By adopting a zero-tolerance policy that denied the superintendent the ability to review the expulsion decision, the school board exceeded its authority, the court said in overturning the expulsion. Lyons v. Penn Hills School District, 723 A.2d 1073 (Commonwealth Court of Pennsylvania).
One family that considered a lawsuit, but rejected the notion because their attorney said it
was unwinnable, is the Heitners of suburban Cincinnati. Eighteen-year-old Dana Heitner was
the leading candidate to be valedictorian of his class at Madeira High School last fall. Then
the straight-A student decided to make some campaign posters for his girlfriend's run for
One of the posters was intended to be a spoof of the movie Speed, in which a bus is rigged so that once driven above 50 mph, the bus will explode if the speed drops below that threshold. The bomber demands a ransom to deactivate the bomb, to be delivered to a certain doctored receptacle near a subway station. Heitner made a hand-lettered black and white campaign sign and hung it in a stall in the boys' washroom at the school. The sign read:
"There is a bomb in this receptacle. If the weight on the seat goes over 50 pounds, the bomb will be activated. Once activated, this receptacle will blow up if the weight put upon it ever goes below 50 pounds. The only way to get off the seat safely is to scream as loud as you can that you will vote for Robin Cox in the coming election and then deposit one billion dollars in the nearest mail container with a hole in the bottom that connects the container to a not yet completed underground subway."
When school officials learned that the poster was made by Heitner, they knew that no genuine threat was intended, according to Michele Hummel, superintendent of the Madeira City Schools. Officials quickly decided that no evacuation of the school was necessary, and the majority of students were never even aware of the incident.
However, Heitner and Cox were both charged by the school board with making terroristic threats--a finding that carries a mandatory suspension penalty under the school's zero- tolerance policy.
"Under state law, every district in Ohio is required to have a zero-tolerance policy and to employ it without exception," says Hummel. "Dana knew or should have realized that this was not a smart thing to do."
Heitner and Cox were both suspended from school for 10 days. Neither was allowed to receive credit for any schoolwork assigned during their suspension. As a result, Heitner's grades for the first quarter dropped significantly. In calculus, normally one of his best classes, he received a D because he missed an exam during the suspension.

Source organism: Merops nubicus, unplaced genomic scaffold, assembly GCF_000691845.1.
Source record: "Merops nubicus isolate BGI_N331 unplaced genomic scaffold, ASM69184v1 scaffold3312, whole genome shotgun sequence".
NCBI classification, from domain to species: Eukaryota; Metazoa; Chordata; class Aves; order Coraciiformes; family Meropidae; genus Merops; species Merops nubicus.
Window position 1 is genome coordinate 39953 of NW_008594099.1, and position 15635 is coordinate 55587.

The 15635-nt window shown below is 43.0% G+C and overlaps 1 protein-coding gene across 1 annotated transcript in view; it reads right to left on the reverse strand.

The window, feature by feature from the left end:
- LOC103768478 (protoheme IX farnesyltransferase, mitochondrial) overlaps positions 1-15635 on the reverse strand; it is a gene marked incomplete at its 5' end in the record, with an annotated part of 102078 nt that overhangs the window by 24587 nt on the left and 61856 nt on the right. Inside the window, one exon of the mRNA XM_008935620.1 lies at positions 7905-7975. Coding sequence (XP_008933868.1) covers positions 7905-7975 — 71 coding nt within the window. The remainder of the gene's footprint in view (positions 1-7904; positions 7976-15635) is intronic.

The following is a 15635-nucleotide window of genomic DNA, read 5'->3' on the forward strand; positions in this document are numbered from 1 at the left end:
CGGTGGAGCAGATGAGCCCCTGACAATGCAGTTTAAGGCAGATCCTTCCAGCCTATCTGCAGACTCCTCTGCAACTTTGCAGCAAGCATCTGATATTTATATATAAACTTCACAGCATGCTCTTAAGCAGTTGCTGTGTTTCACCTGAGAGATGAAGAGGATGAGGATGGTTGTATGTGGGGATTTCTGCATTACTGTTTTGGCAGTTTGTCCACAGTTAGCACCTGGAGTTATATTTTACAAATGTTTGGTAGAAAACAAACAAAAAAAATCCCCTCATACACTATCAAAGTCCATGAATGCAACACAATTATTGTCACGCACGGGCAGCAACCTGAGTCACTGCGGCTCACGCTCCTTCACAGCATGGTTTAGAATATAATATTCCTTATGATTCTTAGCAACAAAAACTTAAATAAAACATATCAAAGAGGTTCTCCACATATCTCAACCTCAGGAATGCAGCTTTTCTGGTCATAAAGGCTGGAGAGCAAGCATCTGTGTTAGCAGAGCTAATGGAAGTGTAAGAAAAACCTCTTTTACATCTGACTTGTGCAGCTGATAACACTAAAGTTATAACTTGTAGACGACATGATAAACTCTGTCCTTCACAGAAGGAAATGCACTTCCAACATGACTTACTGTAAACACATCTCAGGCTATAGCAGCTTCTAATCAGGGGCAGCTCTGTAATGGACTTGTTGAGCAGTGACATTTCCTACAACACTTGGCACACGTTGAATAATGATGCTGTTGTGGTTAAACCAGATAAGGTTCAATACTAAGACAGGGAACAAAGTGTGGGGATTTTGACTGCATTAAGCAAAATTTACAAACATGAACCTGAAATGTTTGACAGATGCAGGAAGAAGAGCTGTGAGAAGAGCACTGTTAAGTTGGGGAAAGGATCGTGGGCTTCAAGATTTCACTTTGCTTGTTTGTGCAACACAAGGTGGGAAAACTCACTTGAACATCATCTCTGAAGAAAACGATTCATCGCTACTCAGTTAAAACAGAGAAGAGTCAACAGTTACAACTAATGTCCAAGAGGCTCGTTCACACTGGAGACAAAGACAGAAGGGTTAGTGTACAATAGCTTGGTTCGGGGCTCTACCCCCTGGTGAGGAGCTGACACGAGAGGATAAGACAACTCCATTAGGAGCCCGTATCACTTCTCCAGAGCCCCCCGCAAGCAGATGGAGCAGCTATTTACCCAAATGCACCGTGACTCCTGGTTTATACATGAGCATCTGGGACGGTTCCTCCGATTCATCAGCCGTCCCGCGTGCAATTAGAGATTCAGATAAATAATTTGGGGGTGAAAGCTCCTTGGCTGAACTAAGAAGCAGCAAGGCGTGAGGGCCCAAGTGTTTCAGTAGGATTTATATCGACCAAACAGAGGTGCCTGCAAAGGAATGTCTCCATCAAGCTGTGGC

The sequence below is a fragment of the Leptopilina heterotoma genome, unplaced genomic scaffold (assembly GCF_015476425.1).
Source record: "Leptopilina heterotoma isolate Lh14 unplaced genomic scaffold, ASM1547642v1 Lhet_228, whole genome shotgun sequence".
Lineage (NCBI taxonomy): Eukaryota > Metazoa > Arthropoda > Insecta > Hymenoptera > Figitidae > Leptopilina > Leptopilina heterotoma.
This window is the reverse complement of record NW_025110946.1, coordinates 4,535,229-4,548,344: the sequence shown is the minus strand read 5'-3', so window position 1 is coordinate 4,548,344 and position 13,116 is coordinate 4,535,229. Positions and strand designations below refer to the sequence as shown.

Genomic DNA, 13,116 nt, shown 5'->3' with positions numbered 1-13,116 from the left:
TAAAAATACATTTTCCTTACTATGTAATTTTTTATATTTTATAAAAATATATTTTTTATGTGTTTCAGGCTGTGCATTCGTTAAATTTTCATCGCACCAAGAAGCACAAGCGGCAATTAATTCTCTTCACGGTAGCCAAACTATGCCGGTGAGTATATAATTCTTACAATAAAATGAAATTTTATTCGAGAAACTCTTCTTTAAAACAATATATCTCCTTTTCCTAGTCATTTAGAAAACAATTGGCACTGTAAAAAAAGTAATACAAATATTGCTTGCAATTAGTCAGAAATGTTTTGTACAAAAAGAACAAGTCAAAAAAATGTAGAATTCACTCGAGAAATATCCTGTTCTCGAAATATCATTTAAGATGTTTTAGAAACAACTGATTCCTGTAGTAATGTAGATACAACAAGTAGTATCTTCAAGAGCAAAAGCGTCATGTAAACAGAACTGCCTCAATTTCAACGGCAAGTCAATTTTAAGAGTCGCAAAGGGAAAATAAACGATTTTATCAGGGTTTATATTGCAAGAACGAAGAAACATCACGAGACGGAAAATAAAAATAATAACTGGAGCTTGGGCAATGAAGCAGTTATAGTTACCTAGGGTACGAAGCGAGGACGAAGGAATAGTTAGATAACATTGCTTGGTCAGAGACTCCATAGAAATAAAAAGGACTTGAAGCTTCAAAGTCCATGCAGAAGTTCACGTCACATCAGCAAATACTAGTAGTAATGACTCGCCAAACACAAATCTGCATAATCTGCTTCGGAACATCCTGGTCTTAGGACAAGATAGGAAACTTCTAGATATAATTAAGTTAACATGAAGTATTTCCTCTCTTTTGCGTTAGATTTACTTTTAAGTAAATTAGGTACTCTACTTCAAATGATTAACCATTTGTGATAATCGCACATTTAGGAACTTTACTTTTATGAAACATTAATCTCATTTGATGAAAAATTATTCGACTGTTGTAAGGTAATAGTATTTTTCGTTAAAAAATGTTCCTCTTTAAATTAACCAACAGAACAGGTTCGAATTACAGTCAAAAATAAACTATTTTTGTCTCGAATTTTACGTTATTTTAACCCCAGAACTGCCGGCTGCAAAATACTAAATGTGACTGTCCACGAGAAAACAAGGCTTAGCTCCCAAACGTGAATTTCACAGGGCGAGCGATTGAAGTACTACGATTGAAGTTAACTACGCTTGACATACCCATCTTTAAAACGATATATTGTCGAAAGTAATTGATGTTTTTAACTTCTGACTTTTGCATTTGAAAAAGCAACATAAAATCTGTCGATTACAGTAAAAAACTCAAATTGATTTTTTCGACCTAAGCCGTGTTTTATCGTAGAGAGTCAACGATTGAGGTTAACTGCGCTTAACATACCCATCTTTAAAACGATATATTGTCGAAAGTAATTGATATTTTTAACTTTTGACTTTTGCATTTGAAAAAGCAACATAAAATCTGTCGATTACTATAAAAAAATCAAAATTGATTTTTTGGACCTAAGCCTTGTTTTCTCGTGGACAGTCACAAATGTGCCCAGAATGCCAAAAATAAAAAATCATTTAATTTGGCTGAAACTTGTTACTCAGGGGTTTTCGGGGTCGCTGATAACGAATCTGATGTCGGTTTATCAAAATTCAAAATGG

As a result of the grade drop, he now expects that he will lose his valedictory status come graduation in June. In addition, he was required to disclose on some of his college applications whether he had ever been suspended from school. He is uncertain whether his truthful answer will prevent his admission to some colleges.
Heitner and his parents say they don't understand why a disciplinary incident should be
allowed to have an impact on his grades.
"I still don't think it was any big deal," Heitner says. "But if I had to be punished, make me write an essay or do some community service. Why change the grades I earned to reflect something other than reality? I am not a D student in calculus. I aced every assignment."
But Hummel says the policies are only effective when things that are highly valued--such as grades--are at stake, and that anything less would not be a deterrent. In addition, she says, Heitner was not denied any learning opportunities because he was required to complete the assignments that he missed, and was allowed to consult with his teachers about class lectures he did not attend.
"I would personally be happy to write a letter of recommendation on behalf of Dana's admission to any college or university," says Hummel. "But rules are rules, and he knew better."
Heitner counters that he did not consider his sign to be a threat, and had no idea at the time that others would see it as a violation of the rules.
The superintendent's acknowledgment that Heitner's poster was never considered a bona fide threat raises the question of just what zero tolerance is designed to protect, or promote.
Underlying Problems Overlooked
Parents tend to think of zero tolerance as keeping guns and drugs out of their schools and away from their kids. But that assumption fails to acknowledge the obvious: Kids such as the shooters in Littleton, Colo., Paducah, Ky., and Springfield, Ore., would not have been deterred from their shooting sprees by the existence of a zero-tolerance policy. Indeed, even before the term was coined, virtually every school already had a strict policy that prohibited weapons on school property.
Rather than safeguarding the good kids from the bad, zero tolerance seems to be a convenient catchphrase for schools unable or unwilling to prevent school violence by identifying and counseling at-risk students before they turn violent. All of the recent school shooters showed some signs of either repeated violent fantasies or of detectable mental illness months before their crimes, and yet they scarcely received even rudimentary evaluation or counseling.
And, under zero-tolerance initiatives, some students are less inclined to confide in teachers or school counselors for themselves or friends who may need intervention, out of fear that they will be punished rather than helped, says Irwin Hyman, a professor of school psychology and director of the National Center for Corporal Punishment and Alternatives at Temple University.
Such was apparently the case with a middle-school student in Virginia recently, who talked a suicidal classmate into relinquishing a knife that she planned to use to kill herself. Rather than turning the knife over to school officials, the boy kept it in his locker, planning, he said later, to give it to his mother or to the girl's family.